Cambodia might be a poor nation but esports could make it wealthy. Here’s how.


Cambodia has certainly come a long way since its deadly civil war which happened between 11 March 1967 to 17 April 1975.

45 years later, much of the effects of the war still lingers. The country, though in recent years have been seeing an impressive growth economically, still battles with poverty.

The Southeast Asian nation is ranked 14th overall in the world’s poorest countries and it comes in second after Myanmar as the region’s financially impoverished. According to Asian Development Bank’s report from 2018, 12.9 percent of Cambodians live in poverty.

But there’s still hope.

Cellcard CEO Ian Watson in the middle. IMAGE: Cellcard.

Despite the gloomy outlook, Cambodians are hardy people. The nation is now looking to go fully digital within this decade.

The company that’s paving the path to make this dream become a reality is Cambodia’s first local telco company, Cellcard.

Speaking to Mashable Southeast Asia, Cellcard’s chief executive officer Ian Watson said the company feels that the key to achieving this vision includes esports and gaming.

“Cellcard has been organizing various esports tournaments in the recent couple of years and with strategic partnerships with Tencent, Moonton and NetEase, we’re getting closer to turning Cambodia digital,” Ian said.

The key in ensuring that Cambodians become digital are the diverse affordable packages and plans that Cellcard provides, with an aim to provide accessibility to every person in the nation.

With a majority of the fact that 60 percent of Cambodians are those below the age of 30, this approach is crucial as a driving force for the country to become fully digital very soon.

In Cambodia, among the popular gaming titles that many of its youth enjoy include PUBG Mobile, Mobile Legends: Bang Bang (MLBB), and Rules of Survival (RoS) and an original content and exclusive ONE Warrior Series that Cellcard offers to its subscribers. The company also launched Cambodia’s first online gaming platform, PlayGame in April, 2020.

It’ll also be bringing 5G connectivity as Cambodia prepares itself for the 2023 SEA Games.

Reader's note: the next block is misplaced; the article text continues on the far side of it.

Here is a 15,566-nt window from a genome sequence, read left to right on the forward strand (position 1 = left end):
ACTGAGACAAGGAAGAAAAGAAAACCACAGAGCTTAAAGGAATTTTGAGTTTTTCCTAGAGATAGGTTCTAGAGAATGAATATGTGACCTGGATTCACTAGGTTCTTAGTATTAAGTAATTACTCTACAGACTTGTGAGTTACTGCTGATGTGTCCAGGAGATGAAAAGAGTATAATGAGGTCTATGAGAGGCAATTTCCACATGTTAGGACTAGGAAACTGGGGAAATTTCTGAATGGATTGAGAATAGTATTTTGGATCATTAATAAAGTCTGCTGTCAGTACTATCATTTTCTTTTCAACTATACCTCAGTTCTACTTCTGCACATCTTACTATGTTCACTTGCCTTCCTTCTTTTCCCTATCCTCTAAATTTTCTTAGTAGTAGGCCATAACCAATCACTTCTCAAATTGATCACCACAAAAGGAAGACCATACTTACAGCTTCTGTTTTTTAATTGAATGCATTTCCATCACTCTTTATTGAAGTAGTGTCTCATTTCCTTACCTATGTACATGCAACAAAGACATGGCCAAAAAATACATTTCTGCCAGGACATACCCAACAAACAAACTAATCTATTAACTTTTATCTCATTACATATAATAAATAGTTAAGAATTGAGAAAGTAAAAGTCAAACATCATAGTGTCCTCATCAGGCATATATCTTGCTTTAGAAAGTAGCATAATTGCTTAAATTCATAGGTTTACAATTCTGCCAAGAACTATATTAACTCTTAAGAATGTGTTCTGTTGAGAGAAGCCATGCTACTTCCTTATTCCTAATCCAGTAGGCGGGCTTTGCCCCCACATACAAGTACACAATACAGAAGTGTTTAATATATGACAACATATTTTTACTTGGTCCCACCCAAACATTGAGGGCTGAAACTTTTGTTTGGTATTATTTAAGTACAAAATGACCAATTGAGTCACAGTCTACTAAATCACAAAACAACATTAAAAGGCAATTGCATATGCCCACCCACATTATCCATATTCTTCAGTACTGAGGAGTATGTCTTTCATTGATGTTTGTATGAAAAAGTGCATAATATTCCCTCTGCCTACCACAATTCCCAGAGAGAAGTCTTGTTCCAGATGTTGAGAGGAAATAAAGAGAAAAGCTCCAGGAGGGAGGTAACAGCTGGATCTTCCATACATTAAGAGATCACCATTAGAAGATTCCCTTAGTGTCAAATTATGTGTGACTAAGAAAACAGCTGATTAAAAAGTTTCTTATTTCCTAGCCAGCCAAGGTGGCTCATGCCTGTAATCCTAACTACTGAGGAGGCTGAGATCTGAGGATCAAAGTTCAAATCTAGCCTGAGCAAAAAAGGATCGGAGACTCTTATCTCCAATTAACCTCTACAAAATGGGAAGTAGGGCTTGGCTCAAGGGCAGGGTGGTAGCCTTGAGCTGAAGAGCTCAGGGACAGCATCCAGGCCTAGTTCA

Changing mindsets on gaming, esports, and digitization.

Esports is now a billion dollar industry. IMAGE: European Gaming.

Ian, who enjoys playing the Call of Duty series and Fortnite, sees gaming and esports as a way to usher in a more digitized Cambodia.

He’s lived through two different times. In the past, people used to scorn video games and gamers as a waste of time. Recent years has seen growing change of attitude with many seeing potential in video games in helping humans cope with disabilities and as a learning tool.

Esports in itself is now seen as a billion dollar industry and can potentially spur the growth of a country’s economy. Cambodia, for one, certainly can benefit from it tremendously.

“I think the adoption of gaming has been extremely critical to the local gaming industries and the proliferation of telco companies. I think it’s very important we keep investing and nurturing this ever growing market because it’s got a huge potential as it expand into other areas such as education.”

Ian said the possibilities are infinite especially when it comes to the reach and benefits of gaming. He cited an example of the gamification of the health and safety industry to educate the public on the know hows.

To kick things off, Cellcard has been investing in local gamers so that Cambodians have better exposure when it comes to international tournaments and possibly even become professional esports athletes.

The company recently signed 30 young gamers. Out of that figure, 20 of them are gamers, content creators, streamers, casters who get paid on a monthly basis since Ian sees them as part of the Cellcard family.

For Cellcard it’s extremely straightforward: Convince the Cambodians that it’s possible to make a living by going digital and the rest will follow suit.

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Cover image sourced from Le Crab and Khmer Times.



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